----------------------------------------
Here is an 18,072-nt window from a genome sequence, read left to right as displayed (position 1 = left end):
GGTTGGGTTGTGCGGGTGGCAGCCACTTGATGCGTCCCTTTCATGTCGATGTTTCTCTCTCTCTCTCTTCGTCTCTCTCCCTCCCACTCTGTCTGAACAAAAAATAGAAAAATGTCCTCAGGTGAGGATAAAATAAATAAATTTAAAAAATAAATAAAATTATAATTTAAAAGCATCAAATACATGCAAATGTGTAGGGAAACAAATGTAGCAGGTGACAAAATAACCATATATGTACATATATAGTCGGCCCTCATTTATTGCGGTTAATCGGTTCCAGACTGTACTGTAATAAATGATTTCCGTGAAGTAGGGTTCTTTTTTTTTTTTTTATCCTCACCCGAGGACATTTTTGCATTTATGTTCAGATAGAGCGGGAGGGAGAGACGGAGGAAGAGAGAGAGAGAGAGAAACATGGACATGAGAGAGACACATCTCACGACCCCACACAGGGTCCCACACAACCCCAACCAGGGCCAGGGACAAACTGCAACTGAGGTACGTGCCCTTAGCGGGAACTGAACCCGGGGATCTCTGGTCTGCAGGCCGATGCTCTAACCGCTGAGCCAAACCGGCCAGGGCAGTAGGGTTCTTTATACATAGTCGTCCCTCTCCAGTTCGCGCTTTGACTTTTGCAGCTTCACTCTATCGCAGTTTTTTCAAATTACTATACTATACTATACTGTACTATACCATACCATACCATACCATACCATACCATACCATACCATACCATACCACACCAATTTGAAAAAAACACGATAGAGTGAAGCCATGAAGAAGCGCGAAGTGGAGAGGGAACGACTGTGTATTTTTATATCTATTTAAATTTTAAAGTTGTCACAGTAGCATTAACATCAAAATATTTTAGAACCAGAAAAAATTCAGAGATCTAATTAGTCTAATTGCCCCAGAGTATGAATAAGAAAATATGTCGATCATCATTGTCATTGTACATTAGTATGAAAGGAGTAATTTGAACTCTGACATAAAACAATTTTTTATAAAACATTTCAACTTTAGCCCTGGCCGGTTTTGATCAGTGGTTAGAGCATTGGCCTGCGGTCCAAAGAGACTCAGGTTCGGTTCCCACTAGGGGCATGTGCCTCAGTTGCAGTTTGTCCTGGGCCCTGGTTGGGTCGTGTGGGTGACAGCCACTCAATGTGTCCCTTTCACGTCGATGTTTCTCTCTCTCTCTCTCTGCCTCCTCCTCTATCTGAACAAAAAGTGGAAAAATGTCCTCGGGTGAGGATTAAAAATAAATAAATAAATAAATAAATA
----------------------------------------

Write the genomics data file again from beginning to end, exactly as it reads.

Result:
Here is an 18,072-nt window from a genome sequence, read left to right as displayed (position 1 = left end):
GGTTGGGTTGTGCGGGTGGCAGCCACTTGATGCGTCCCTTTCATGTCGATGTTTCTCTCTCTCTCTCTTCGTCTCTCTCCCTCCCACTCTGTCTGAACAAAAAATAGAAAAATGTCCTCAGGTGAGGATAAAATAAATAAATTTAAAAAATAAATAAAATTATAATTTAAAAGCATCAAATACATGCAAATGTGTAGGGAAACAAATGTAGCAGGTGACAAAATAACCATATATGTACATATATAGTCGGCCCTCATTTATTGCGGTTAATCGGTTCCAGACTGTACTGTAATAAATGATTTCCGTGAAGTAGGGTTCTTTTTTTTTTTTTTATCCTCACCCGAGGACATTTTTGCATTTATGTTCAGATAGAGCGGGAGGGAGAGACGGAGGAAGAGAGAGAGAGAGAGAAACATGGACATGAGAGAGACACATCTCACGACCCCACACAGGGTCCCACACAACCCCAACCAGGGCCAGGGACAAACTGCAACTGAGGTACGTGCCCTTAGCGGGAACTGAACCCGGGGATCTCTGGTCTGCAGGCCGATGCTCTAACCGCTGAGCCAAACCGGCCAGGGCAGTAGGGTTCTTTATACATAGTCGTCCCTCTCCAGTTCGCGCTTTGACTTTTGCAGCTTCACTCTATCGCAGTTTTTTCAAATTACTATACTATACTATACTGTACTATACCATACCATACCATACCATACCATACCATACCATACCATACCATACCACACCAATTTGAAAAAAACACGATAGAGTGAAGCCATGAAGAAGCGCGAAGTGGAGAGGGAACGACTGTGTATTTTTATATCTATTTAAATTTTAAAGTTGTCACAGTAGCATTAACATCAAAATATTTTAGAACCAGAAAAAATTCAGAGATCTAATTAGTCTAATTGCCCCAGAGTATGAATAAGAAAATATGTCGATCATCATTGTCATTGTACATTAGTATGAAAGGAGTAATTTGAACTCTGACATAAAACAATTTTTTATAAAACATTTCAACTTTAGCCCTGGCCGGTTTTGATCAGTGGTTAGAGCATTGGCCTGCGGTCCAAAGAGACTCAGGTTCGGTTCCCACTAGGGGCATGTGCCTCAGTTGCAGTTTGTCCTGGGCCCTGGTTGGGTCGTGTGGGTGACAGCCACTCAATGTGTCCCTTTCACGTCGATGTTTCTCTCTCTCTCTCTCTGCCTCCTCCTCTATCTGAACAAAAAGTGGAAAAATGTCCTCGGGTGAGGATTAAAAATAAATAAATAAATAAATAAATA